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Summary

  • J.C. Penney will be valued based on traditional metrics once growth slows to 3% or less.
  • J.C. Penney's current share price indicates an over/under line of $14.2 billion for revenue by the time growth slows to 3% or less.
  • If you expect greater than $14.2 billion in revenue by that point, you probably should be long J.C. Penney. If you expect less, then you probably should be short.

Traditional valuation metrics are expected to eventually be a more important factor in J.C. Penney's (NYSE:JCP) stock price. Currently J.C. Penney largely trades independently of those metrics, due to the significant uncertainty about where J.C. Penney's sales levels will end up. Once J.C. Penney's sales growth slows to a more normal department store range though, the turnaround will in effect be over, and there will be no reason to value J.C. Penney as a special case anymore.

I am defining this "normal" range as same-store growth of 3% or less. The time period for J.C. Penney's growth for returning to this range is uncertain, but is likely to be anywhere from 2015 to 2017, as it seems unlikely for a turnaround to deliver extraordinary growth for longer than that time frame.

This article will cover the scenarios where J.C. Penney reaches between $13 billion and $14.2 billion in revenue before returning to growth of 3% or less. These are bearish scenarios, as $14.2 billion appears to be the over/under line for revenue based on J.C. Penney's current stock price. If you think J.C. Penney will reach over $14.2 billion before growth slows to 3% or less, you should probably be long J.C. Penney long-term. If you think J.C. Penney's growth will slow to 3% or less before it reaches that mark, you should probably be short J.C. Penney long-term.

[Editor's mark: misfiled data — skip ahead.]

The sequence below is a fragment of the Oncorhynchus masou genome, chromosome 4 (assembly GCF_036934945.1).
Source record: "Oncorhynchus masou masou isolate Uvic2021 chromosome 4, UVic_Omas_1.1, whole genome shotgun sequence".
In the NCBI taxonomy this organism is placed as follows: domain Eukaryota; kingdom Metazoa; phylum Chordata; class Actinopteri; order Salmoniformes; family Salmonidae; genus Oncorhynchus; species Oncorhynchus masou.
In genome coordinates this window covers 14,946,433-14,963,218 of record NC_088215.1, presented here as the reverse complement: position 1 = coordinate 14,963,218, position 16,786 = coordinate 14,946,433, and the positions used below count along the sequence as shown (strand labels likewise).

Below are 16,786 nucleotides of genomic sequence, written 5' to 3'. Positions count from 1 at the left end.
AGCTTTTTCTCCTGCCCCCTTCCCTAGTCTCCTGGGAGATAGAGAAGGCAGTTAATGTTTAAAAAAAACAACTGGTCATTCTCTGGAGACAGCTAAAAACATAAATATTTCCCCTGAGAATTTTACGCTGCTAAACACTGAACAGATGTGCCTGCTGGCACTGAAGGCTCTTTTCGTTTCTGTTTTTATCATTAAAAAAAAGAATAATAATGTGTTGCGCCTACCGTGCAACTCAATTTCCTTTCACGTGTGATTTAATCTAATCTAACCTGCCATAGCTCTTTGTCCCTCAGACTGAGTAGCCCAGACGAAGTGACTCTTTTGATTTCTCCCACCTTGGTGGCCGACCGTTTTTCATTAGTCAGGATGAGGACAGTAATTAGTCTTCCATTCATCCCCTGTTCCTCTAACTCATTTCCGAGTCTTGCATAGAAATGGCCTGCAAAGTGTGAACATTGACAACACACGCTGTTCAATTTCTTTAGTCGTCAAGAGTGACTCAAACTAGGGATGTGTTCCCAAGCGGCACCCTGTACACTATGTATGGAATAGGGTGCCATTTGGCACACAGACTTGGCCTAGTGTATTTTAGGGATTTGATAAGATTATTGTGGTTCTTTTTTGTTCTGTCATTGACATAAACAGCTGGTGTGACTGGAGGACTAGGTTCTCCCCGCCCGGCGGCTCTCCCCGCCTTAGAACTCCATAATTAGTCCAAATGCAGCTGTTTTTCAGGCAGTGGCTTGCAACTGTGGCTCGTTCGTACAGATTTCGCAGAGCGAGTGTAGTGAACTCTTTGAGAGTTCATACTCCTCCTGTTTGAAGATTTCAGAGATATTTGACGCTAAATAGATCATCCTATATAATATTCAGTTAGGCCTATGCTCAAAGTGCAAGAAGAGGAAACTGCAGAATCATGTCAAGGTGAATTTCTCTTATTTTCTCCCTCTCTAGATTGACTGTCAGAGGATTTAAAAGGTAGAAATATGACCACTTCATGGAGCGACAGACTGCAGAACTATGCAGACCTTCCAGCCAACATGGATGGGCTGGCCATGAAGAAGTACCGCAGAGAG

The bullish scenarios where revenues reach above $14.2 billion before growth slows, and the scenario where revenues fail to reach $13 billion (necessitating further store count reductions) will be covered in future articles.

Gross Margin and SG&A Assumptions

I have written in a previous article why I am using 37.5% as a long-term gross margin percentage. Since a couple of the components going into that gross margin number do improve with increased sales, I am making some slight tweaks to account for that. Gross margin is expected to increase by 0.1% for every $1 billion in sales above $13 billion.

Revenue ($ Million)

$13,000

$13,500

$14,000

$14,200

Gross Margin (%)

37.50%

37.55%

37.60%

37.62%

SG&A expectations have also been covered in a previous article. Current projections for around $4.0 billion to $4.1 billion in SG&A for 2014 appear to be validated by J.C. Penney's comments on its Q1 conference call. The baseline of $4.1 billion in SG&A for $13 billion in sales represents a 1% reduction in SG&A despite a 10% increase in sales from 2013 levels.

Revenue ($ Million)

$13,000

$13,500

$14,000

$14,200

SG&A ($ Million)

$4,100

$4,150

$4,200

$4,220

SG&A is expected to increase by $100 million for every $1 billion extra in revenue. As sales increase, there would be further merit increases as well as a need for increased staffing to handle the higher sales volumes. This rate of increase would generally put J.C. Penney on par with its peers for SG&A levels once you adjust for store productivity. For example, at $19 billion in revenue, J.C. Penney would have nearly comparable sales per square foot to Macy's. SG&A of $4.7 billion and gross margins of 38.1% at that level of revenue would translate into an EBITDA to sales ratio of 13.4%, comparable to Macy's current EBITDA to sales ratio of approximately 13.6%.

Valuations